Friday, November 13, 2009

America's Other Deficit - More Borrowing Ahead

The 'Helicopter Economics Investing Guide' is meant to help educate people on how to make profitable investing choices in the current economic environment. We have coined this term to describe the current monetary and fiscal policies of the U.S. government, which involve unprecedented money printing. This is the official blog of the New York Investing meetup.

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Everyone knows about the huge U.S. budget deficit and ever climbing national debt (now approaching $12 trillion), but much less attention is paid to the Trade Deficit. Both have multi-decade histories at this point. With the exception of the last four years of the Clinton administration, the U.S. has run budget deficits since 1970. There have been continual trade deficits since 1977. While the U.S. budget deficit hit a record high of $455 billion in fiscal year 2008, the Trade Deficit also hit a record by the end of the year and was even larger at $695.9 billion. Both deficits have to be paid for by borrowing, although the trade deficit has be funded by borrowing from foreign sources. This is how the budget deficit has been funded for many years as well, until the U.S. had to start resorting to out and out money printing in 2008. Few people realize though that the Trade Deficit can actually be a bigger drain on U.S. credit than the budget deficit is.

The reason for the current complacency is that the budget deficit soared in fiscal 2009, while the trade deficit is shrinking this year because of the after effects of the Credit Crisis on global trade. The U.S. trade deficit is now projected to come in at annual $366 billion for 2009. The budget deficit for fiscal 2009 (ending on September 30th) was $1.4 trillion. Next year's budget deficit is projected to be over $1 trillion as well. Whether the U.S. trade deficit has bottomed is dependent on the level of global trade and the price of oil. Oil is the key swing factor and if oil prices rise significantly they will overwhelm any benefits in rising exports from a falling U.S. dollar.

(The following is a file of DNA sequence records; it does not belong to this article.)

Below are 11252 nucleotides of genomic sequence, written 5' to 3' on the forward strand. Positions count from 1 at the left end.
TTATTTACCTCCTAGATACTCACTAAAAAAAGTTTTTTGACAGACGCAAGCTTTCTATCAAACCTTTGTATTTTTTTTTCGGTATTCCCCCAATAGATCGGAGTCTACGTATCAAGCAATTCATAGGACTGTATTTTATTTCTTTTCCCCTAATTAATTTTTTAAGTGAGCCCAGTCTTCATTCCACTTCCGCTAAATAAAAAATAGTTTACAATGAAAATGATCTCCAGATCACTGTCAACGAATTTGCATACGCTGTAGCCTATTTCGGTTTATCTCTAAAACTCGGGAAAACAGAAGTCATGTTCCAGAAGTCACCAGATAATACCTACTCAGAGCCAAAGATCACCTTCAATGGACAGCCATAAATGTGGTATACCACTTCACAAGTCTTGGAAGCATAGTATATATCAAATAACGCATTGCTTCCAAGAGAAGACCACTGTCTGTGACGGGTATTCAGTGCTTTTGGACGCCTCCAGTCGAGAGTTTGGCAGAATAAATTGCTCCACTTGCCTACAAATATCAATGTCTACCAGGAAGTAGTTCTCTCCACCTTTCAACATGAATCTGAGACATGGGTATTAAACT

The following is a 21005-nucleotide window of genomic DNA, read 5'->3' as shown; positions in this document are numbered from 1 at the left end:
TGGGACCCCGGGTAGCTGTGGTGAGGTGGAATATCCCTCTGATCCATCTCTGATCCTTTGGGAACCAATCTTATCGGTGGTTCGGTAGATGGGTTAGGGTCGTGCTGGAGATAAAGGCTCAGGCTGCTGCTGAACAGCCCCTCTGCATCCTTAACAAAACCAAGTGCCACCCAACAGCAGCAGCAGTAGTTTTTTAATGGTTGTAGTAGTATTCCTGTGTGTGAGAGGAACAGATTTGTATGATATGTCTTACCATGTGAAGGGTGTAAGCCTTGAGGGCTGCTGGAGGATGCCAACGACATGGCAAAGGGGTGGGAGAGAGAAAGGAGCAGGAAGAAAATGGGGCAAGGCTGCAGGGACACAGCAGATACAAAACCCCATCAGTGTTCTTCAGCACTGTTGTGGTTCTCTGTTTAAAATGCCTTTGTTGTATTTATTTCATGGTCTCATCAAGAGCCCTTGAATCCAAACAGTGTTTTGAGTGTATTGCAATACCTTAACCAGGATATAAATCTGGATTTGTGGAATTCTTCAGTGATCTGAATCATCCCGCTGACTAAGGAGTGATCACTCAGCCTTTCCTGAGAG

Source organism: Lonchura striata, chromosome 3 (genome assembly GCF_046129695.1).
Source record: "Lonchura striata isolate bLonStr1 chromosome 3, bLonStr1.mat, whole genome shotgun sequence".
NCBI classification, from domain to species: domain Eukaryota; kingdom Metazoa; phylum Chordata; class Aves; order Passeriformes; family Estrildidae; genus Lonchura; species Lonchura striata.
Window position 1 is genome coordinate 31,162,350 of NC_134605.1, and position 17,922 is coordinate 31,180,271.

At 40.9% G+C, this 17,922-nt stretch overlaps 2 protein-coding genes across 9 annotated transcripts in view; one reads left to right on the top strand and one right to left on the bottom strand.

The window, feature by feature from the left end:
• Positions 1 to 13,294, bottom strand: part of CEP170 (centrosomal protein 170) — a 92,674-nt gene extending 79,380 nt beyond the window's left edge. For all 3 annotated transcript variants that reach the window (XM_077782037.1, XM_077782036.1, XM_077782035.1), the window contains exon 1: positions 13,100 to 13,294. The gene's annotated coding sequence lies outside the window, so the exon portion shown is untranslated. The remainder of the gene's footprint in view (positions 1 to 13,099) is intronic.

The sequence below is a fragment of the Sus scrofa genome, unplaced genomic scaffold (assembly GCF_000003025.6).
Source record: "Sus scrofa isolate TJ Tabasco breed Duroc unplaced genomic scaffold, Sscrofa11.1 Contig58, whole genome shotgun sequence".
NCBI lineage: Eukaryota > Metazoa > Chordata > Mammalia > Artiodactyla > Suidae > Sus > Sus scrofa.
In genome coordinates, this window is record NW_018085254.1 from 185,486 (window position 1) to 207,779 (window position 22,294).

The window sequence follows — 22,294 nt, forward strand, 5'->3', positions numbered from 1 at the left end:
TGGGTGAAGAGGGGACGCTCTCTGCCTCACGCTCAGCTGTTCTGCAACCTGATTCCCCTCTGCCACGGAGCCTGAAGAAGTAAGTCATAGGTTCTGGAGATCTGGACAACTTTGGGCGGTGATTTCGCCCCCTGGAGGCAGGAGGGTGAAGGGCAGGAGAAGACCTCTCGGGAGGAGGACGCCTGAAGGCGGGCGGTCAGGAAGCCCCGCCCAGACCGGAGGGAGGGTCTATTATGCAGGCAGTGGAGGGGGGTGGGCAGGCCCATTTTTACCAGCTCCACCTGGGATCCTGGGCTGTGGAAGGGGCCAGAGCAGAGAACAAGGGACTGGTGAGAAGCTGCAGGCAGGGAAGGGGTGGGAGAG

U.S. trade deficit figures for September was released on November 13th. The monthly deficit was $36.5 billion, almost $5 billion greater than analysts had expected. One media headline summed up the situation perfectly (a rare event for the mainstream financial press), "Trade deficit jumps more than expected in September as big rise in foreign oil swamps export gain". Rising prices led to oil imports going up 20.1% and imports overall 5.8% higher. Exports did indeed rise on the falling dollar, but were up only 2.9%. They were overwhelmed by the bigger import number thanks to oil.

While economic recovery means a potentially better U.S. budget deficit, it also means a worse U.S. trade deficit. Recovery outside the U.S., but a weak U.S. economy would be the worse of all worlds. Commodities are priced based on global demand and roaring economies in East Asia can drive the price of oil higher and higher. The U.S. trade deficit would rise and so would the budget deficit creating a self-feeding inflationary spiral. The Chinese economy is already much stronger the U.S. economy and yet the September U.S. trade deficit with China was $22.1 billion. China has managed to keep its exports high because it re-pegged its currency to the U.S. dollar in mid-2008 and this keeps the price of Chinese goods low in the West. It is generally believed the Chinese yuan is 40% undervalued because of the government doesn't let it float. While this undervaluation has allowed China to continue its high level of exports, there will be a price to pay down the road. Undervaluing currencies, just like excessively low interest rates and money printing, is inflationary. The market made this point clearly when the trade deficit news was released, gold shot up and the U.S. dollar sold off.

Disclosure: Long gold, no positions in the U.S. dollar

NEXT: Future U.S. Bailouts - FHA, FDIC, PBGC and U.S. States

Daryl Montgomery
Organizer,New York Investing meetup
http://investing.meetup.com/21

This posting is editorial opinion. Like all other postings for this blog, there is no intention to endorse the purchase or sale of any security.






1 comment:

PENNY STOCK INVESTMENTS said...

Stop the borrowing excess.